By Rick Palsgrove
It’s going to cost a little more than originally expected to repair the roof of the Groveport Recreation Center.
Last December, Groveport City Council approved transferring $1 million out of the city’s $1.5 million rainy day fund to fix the metal and membrane roof system over the indoor swimming pool area at the recreation center. Of that amount, an estimated $900,000 was to pay for the repairs and $100,000 was to contract with Mays Consulting for design and administrative services related to the repair.
At its July 13 meeting, council approved allocating another $217,800 for the roof repair project.
Groveport City Administrator Marsha Hall said bids were opened June 30 for the roof repair project with Meade Construction getting the bid.
“Their bid was slightly over the engineer’s estimate, but under the 10 percent overage maximum,” said Hall.
Hall said another factor in the cost of the project is that the city decided to also include some maintenance work on the recreation center’s gutters and bricks. She said this maintenance work was due to be completed soon anyway, so it is practical to include it in with the other roof repair work.
According to Hall, the repair work will begin soon and can be made without closing the recreation center.
Groveport Law Director Kevin Shannon said last December that corrosion and rust on the roof were first noted in 2011 and then monitored until 2014 when an inspection revealed more damage to the metal roof, insulation and walls in the pool area.
Shannon said using the rainy day fund for the repairs to the roof is appropriate because the recreation center is “a great city asset.” He added, “We are considering all available remedies for the situation, including potential legal remedies.”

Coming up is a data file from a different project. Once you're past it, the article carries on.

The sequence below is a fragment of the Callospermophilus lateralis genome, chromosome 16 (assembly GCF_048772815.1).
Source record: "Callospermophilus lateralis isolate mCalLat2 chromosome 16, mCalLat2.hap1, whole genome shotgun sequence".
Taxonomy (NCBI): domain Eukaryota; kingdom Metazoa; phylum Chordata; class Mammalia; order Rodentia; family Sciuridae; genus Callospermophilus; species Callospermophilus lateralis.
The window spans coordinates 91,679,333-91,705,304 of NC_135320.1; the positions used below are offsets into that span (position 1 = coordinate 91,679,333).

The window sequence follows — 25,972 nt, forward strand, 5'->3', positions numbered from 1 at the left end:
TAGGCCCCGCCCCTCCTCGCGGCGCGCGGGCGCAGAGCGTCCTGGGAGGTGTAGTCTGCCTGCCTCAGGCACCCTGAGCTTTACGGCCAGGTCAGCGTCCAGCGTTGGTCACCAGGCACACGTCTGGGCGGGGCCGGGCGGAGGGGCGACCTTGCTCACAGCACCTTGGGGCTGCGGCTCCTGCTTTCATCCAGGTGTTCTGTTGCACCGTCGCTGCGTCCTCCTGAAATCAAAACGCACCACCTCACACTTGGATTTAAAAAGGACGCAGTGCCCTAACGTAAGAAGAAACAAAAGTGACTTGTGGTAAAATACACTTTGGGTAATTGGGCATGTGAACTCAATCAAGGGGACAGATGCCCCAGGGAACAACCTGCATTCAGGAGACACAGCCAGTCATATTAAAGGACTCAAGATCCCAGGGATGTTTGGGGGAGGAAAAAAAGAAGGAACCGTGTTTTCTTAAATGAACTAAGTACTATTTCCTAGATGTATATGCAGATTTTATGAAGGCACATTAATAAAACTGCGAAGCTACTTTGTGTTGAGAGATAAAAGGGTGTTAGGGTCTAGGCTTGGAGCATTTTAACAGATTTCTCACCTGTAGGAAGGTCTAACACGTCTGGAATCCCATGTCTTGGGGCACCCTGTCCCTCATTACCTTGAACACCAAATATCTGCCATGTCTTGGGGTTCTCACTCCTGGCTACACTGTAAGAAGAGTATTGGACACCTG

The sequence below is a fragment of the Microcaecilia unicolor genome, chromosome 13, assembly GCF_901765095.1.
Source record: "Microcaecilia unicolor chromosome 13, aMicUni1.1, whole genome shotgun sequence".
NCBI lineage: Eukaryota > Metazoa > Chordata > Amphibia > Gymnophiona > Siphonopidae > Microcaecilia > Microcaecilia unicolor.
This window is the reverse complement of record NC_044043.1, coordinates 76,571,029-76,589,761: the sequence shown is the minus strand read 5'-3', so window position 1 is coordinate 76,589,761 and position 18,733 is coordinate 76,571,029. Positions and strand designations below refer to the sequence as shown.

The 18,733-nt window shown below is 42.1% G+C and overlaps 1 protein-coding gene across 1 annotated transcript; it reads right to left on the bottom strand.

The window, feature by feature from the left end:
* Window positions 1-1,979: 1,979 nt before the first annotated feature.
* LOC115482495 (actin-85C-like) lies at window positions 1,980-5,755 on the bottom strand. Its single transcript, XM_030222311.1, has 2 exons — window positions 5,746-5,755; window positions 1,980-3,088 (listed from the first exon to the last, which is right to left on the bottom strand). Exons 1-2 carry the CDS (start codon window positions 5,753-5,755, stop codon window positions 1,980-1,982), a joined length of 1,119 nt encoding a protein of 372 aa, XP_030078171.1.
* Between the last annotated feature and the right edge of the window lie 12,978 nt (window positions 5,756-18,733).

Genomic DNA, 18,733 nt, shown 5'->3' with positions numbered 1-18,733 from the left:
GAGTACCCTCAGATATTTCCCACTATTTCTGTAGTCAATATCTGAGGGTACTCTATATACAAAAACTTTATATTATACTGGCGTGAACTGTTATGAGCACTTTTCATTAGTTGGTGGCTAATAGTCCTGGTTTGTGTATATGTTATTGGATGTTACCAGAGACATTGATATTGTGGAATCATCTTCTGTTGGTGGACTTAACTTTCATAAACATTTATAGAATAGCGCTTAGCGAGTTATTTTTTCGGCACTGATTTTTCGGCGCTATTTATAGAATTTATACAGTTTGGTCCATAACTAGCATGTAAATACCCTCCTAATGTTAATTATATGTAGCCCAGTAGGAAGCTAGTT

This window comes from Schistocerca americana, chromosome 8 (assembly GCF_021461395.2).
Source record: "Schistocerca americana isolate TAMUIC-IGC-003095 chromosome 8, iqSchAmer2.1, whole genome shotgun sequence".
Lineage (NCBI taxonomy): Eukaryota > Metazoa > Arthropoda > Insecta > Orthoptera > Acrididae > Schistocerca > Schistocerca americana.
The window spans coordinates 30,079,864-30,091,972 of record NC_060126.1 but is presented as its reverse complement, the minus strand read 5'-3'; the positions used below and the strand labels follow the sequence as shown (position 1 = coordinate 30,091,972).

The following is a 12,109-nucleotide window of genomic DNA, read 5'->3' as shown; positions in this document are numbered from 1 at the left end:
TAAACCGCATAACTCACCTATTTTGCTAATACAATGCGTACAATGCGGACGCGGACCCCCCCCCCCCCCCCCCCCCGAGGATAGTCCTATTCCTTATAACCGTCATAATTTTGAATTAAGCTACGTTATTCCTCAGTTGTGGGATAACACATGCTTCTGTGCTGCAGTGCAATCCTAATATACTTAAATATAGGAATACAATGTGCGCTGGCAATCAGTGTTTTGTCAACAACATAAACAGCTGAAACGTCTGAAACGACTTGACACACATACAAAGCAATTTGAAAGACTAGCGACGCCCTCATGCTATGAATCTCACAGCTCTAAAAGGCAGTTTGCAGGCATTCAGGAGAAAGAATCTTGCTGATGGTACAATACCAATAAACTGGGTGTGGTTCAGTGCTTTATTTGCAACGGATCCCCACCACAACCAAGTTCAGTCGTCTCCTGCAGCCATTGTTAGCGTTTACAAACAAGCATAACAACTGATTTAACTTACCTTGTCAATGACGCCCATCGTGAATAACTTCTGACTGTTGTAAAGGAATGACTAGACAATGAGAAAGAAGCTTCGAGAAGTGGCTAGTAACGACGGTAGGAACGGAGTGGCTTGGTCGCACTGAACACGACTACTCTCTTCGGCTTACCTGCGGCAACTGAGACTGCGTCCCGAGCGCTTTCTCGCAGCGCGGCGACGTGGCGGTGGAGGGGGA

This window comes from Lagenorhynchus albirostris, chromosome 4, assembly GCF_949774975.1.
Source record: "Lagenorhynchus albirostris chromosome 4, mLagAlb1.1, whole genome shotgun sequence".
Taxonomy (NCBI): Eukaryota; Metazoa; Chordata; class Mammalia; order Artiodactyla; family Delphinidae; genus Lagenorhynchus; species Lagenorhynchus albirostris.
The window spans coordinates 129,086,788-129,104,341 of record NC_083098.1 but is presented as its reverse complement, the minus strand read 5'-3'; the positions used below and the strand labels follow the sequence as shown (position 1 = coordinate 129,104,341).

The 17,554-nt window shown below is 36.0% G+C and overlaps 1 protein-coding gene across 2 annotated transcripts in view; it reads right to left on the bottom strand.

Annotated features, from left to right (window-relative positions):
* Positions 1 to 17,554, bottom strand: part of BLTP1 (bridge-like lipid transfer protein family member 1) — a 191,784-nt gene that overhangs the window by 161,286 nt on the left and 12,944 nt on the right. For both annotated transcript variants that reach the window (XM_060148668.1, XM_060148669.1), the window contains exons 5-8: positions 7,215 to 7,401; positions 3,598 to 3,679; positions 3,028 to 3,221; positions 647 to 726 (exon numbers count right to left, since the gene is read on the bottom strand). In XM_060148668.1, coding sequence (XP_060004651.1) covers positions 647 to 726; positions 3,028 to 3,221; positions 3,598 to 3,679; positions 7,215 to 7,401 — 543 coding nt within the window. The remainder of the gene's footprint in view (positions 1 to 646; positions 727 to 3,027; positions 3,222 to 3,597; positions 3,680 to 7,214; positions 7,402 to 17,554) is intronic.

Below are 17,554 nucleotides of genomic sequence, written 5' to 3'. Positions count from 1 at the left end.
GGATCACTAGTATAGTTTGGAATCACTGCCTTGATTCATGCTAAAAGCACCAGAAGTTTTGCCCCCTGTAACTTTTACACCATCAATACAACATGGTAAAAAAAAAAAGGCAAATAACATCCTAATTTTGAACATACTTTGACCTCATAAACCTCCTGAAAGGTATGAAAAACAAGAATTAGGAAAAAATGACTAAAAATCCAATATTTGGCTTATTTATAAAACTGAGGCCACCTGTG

The recreation center was built in 2004.
“Tin Man” water tower demolition
Hall said the city received a proposal from Isler Demolition from Michigan to demolish the city’s 80-year-old, 77,000 gallon “Tin Man” water tower, located north of Blacklick Street, for $12,000. Isler Demolition will dismantle the tower and take the material for salvage.
“While we were originally hoping the salvage value would at least equal the cost to remove the tower, two things played against us,” said Hall. “First, the tank has lead paint which requires special removal procedures. Secondly, salvage costs are down.”
The refurbishing of the city’s other water tower, the 46-year-old, 200,000 gallon tank on South Hamilton Road, is nearing completion.
However, Hall said the Tin Man water tower’s age makes it too expensive to rehabilitate. Also, she said, the city does not need a second water tower because, in case of emergency, it has an available connection to a nearby city of Columbus water line.
Hall said the Tin Man water tower presents a liability issue in the neighborhood. She noted one resident had trouble selling her home because her house was located within the potential “fall zone” of the Tin Man water tower.
“Removing this water tower will make residents within the fall zone happy that it will be gone,” said Hall.
City Engineer Steve Farst said demolition of the Tin Man water tower could take place “between the end of September and the end of October” this year.